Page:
Ad

When did dogs become companions for humans? You’ll have to go WAY back for an answer

By on November 4, 2016

When did we start treating our pampered pups the way we do? That’s hard to pin down. What evidence can help suggest though, is that wild dogs were first tamed by humans 15,000 years ago. Wow.

Think about that for a moment. A generation, by a common sociological measure, is about twenty-five years. Four generations is 100 years. Forty generations is a thousand years. That makes 15,000 years about 600 generations ago.

In recent history, we’ve allowed our dogs inside. We feed them special diets. They’ve, for all intents and purposes, just recently been considered members of the family. There was no moment in time when we declared dogs “tame”; rather, it’s been a very long process covering hundreds of generations of people and all types of dogs. In a recent Time Magazine article, researchers detail this long-term multi-generational change and it’s quite fascinating.

Not much is agreed upon by folks researching this stuff, but one thing is commonly accepted: In places like Europe and Asia, going back those thousands of years, people “tamed” and domesticated wolves, the ancestors of our companion animals. And as our dogs now depend on us for everything, those initial wolves depended on humans too. “External factors may have forced wild and often aggressive wolves to forge a working relationship with humans for survival,” says the Time article.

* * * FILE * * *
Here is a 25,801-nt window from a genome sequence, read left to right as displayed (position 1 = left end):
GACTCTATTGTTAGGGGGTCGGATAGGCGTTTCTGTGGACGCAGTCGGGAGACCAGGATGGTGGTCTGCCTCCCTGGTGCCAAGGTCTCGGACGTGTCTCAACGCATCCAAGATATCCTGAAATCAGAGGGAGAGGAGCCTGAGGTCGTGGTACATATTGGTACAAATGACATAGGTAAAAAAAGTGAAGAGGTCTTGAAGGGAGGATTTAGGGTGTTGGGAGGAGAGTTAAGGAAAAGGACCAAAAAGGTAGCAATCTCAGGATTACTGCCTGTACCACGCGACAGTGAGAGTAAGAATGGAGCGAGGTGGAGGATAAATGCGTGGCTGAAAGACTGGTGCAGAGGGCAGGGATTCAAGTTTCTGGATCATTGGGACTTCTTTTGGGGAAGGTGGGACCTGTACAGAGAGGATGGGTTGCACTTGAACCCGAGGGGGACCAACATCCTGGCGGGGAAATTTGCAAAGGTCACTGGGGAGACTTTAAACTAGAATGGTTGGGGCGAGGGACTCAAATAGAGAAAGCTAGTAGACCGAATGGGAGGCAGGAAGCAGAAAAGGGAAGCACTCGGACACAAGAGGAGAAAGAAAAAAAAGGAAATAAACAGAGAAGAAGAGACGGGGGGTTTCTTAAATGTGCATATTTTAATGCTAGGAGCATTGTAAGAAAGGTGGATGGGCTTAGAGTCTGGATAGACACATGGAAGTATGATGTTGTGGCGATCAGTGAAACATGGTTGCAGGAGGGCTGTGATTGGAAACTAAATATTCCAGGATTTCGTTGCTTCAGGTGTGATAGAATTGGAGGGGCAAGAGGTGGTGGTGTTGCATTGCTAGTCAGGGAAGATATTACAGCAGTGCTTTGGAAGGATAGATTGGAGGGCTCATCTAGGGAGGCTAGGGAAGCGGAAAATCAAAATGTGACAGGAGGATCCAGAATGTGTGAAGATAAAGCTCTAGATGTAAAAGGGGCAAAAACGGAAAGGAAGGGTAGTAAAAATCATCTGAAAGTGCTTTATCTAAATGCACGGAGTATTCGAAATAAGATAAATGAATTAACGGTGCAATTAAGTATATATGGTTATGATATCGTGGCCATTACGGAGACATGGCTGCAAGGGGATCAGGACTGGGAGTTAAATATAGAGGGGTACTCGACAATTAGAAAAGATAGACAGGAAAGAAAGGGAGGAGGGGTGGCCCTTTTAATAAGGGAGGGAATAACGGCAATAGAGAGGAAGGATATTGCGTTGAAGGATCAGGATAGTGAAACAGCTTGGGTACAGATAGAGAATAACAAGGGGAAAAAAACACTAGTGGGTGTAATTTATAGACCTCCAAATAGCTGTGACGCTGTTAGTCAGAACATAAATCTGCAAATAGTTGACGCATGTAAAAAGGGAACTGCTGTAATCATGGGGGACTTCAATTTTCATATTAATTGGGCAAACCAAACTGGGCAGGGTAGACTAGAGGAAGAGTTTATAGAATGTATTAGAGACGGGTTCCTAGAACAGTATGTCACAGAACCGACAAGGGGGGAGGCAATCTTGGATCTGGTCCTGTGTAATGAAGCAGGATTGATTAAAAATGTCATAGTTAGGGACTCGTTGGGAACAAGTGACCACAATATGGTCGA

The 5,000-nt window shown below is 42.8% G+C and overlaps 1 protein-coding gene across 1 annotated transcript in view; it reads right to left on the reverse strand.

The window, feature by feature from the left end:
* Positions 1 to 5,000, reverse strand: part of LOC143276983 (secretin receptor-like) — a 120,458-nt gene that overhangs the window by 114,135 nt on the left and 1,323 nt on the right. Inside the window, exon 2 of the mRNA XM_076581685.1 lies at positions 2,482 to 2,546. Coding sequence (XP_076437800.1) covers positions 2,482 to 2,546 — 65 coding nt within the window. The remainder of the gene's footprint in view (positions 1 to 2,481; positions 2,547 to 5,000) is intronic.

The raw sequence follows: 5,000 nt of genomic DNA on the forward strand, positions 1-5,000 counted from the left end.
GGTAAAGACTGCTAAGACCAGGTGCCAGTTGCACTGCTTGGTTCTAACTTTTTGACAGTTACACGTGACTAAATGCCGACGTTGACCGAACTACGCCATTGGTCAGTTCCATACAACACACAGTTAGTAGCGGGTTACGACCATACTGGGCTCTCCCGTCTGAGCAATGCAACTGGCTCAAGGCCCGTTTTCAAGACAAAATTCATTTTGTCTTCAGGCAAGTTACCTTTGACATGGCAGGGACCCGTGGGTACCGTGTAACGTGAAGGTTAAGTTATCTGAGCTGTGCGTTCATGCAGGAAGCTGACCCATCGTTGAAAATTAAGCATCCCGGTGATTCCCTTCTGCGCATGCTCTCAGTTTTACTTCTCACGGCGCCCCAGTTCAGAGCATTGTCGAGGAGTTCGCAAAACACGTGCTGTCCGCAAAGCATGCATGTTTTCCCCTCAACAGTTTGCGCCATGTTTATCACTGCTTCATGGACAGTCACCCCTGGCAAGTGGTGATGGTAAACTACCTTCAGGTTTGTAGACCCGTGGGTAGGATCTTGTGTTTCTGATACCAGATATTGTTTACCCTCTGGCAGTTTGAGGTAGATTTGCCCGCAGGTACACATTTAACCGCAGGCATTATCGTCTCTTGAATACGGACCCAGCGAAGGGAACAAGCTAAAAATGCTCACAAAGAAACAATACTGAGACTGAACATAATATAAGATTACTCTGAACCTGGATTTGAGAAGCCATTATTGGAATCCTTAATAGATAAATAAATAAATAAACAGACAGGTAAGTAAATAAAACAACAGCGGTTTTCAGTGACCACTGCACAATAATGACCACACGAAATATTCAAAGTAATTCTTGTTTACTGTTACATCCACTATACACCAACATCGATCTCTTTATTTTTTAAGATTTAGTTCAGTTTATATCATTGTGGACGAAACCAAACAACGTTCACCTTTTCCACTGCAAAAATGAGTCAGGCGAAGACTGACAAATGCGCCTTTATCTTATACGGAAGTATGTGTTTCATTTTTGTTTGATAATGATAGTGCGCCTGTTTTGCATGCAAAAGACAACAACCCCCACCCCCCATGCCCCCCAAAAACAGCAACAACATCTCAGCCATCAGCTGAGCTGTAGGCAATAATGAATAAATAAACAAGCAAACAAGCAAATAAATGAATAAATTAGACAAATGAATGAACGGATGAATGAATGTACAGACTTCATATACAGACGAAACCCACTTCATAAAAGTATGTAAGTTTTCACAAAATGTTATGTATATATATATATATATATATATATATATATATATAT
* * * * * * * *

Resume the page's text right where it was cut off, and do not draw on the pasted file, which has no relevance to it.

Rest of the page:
Further research shows that humans started burying dogs about 8,000 years ago, suggesting they were more than wild animals. Speculative researchers also contend that these burials coincided with the changes in relationships we had with canines. In rough estimates, we can guess that dogs became companions sometime between 13,000 BCE and 4,000 BCE.

“We have a long-term relationship with dogs,” one researcher says. “They’re our oldest friends, if not our best friends.”

The Atlantic, another widely-read magazine full of research-based articles like the one cited above, recently published a short video about the origin of dogs. It’s an interesting watch and you can find it here.

About Eric Forrest

Eric is a pet lover, bookworm and dad. He's had 5 family dogs, 4 cats, a cottontail rabbit he nursed back to health, and two ducks. Cats are his preference, but Eric loves all little critters.

You must be logged in to post a comment Login

Leave a Reply